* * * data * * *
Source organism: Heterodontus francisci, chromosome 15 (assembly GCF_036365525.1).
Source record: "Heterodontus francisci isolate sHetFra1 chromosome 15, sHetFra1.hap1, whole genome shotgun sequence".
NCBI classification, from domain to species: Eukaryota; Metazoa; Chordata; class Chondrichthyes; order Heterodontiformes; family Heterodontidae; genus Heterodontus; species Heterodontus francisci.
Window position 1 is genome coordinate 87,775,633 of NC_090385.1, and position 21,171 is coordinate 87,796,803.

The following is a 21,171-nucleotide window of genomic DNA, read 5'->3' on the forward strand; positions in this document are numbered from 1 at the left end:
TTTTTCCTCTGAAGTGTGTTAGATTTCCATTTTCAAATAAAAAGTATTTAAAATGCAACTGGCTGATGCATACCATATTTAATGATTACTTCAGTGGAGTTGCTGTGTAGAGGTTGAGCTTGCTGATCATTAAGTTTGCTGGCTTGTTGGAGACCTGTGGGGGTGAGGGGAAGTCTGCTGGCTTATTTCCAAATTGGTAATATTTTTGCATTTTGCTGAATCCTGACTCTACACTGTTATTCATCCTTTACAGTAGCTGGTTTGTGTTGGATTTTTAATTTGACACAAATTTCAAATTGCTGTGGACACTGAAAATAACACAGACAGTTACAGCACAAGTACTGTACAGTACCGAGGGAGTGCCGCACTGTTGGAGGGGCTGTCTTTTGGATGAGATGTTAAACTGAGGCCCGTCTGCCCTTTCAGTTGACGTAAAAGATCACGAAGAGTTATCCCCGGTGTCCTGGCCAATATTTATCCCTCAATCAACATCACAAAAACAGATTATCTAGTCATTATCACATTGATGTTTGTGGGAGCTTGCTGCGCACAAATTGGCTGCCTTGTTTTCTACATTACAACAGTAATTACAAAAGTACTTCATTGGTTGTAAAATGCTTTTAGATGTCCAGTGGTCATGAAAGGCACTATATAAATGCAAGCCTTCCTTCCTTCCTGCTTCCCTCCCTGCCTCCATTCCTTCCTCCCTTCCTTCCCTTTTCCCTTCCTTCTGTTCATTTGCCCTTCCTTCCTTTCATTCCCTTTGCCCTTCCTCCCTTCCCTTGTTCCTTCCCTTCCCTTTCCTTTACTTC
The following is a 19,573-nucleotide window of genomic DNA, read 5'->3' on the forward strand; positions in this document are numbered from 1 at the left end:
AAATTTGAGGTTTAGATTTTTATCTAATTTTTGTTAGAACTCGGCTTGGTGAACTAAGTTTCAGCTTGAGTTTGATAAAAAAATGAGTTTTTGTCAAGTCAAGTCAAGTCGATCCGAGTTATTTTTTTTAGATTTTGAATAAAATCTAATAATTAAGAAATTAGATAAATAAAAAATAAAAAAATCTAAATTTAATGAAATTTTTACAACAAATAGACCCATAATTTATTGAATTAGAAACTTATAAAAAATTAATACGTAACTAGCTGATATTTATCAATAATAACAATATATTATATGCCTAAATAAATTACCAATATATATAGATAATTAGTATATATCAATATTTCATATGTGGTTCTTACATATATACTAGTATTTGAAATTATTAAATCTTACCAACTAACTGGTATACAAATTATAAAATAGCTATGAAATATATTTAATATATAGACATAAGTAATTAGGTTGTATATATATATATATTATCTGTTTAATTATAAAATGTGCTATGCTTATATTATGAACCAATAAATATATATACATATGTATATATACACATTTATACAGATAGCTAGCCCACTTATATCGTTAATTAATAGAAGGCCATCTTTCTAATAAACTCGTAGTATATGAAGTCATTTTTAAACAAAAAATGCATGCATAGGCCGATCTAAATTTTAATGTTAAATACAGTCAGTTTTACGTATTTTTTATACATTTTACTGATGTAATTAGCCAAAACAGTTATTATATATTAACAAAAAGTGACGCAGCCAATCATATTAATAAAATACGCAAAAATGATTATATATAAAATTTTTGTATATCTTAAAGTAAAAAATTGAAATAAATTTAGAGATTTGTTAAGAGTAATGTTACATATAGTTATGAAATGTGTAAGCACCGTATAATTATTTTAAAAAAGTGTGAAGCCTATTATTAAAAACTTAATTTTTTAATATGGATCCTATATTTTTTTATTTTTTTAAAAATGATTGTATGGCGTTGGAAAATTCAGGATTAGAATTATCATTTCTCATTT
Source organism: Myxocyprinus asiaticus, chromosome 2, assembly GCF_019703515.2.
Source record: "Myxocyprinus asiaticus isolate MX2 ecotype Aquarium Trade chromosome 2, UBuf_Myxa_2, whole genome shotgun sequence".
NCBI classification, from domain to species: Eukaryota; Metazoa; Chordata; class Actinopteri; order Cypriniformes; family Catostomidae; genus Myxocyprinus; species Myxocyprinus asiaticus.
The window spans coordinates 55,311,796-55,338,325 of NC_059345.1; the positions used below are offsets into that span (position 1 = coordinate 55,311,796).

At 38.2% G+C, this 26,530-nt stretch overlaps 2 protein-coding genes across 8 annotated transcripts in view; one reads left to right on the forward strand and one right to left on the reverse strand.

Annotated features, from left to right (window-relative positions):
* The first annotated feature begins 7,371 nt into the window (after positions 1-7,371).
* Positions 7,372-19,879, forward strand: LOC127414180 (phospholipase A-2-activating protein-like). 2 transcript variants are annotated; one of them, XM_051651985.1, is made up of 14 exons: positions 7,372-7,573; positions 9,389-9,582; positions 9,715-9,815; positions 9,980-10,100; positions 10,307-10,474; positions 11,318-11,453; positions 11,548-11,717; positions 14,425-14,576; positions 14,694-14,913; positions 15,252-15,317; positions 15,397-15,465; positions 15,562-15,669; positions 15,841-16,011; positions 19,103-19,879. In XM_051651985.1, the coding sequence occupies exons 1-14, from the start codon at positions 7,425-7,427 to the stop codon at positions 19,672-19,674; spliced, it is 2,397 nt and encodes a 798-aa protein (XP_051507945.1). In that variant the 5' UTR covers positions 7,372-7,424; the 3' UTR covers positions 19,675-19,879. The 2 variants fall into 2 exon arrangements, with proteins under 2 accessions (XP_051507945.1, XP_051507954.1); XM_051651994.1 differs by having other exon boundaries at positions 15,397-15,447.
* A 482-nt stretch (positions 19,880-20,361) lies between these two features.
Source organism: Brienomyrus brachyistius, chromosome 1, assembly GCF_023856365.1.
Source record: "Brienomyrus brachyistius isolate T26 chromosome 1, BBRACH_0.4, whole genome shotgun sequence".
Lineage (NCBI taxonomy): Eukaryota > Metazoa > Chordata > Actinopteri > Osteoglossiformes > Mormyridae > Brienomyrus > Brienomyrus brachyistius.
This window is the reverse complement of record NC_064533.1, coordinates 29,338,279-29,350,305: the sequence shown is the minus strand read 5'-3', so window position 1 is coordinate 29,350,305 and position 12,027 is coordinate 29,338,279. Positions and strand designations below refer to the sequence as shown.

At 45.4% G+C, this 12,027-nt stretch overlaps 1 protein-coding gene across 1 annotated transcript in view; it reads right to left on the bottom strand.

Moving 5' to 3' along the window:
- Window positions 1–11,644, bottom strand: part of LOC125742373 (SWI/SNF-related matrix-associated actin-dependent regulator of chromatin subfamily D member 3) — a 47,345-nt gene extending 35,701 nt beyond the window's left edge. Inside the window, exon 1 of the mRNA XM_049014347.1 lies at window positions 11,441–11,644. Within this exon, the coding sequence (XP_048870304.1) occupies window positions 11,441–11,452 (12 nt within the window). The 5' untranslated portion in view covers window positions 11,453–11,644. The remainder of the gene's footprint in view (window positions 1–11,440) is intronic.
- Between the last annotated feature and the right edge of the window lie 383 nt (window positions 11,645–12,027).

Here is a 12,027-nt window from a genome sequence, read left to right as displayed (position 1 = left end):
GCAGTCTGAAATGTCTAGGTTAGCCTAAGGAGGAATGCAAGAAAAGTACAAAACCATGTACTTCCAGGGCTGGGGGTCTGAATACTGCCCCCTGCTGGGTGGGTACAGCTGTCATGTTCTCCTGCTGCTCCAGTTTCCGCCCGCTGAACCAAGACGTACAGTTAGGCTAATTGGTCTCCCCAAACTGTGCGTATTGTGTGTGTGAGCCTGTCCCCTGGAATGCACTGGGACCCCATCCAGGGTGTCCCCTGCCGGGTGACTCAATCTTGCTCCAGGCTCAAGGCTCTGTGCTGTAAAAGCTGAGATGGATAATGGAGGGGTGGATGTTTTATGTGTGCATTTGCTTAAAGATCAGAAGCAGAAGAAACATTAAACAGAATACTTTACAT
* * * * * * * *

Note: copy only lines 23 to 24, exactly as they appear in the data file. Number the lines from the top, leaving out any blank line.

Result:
Moving 5' to 3' along the window:
- Window positions 1–11,644, bottom strand: part of LOC125742373 (SWI/SNF-related matrix-associated actin-dependent regulator of chromatin subfamily D member 3) — a 47,345-nt gene extending 35,701 nt beyond the window's left edge. Inside the window, exon 1 of the mRNA XM_049014347.1 lies at window positions 11,441–11,644. Within this exon, the coding sequence (XP_048870304.1) occupies window positions 11,441–11,452 (12 nt within the window). The 5' untranslated portion in view covers window positions 11,453–11,644. The remainder of the gene's footprint in view (window positions 1–11,440) is intronic.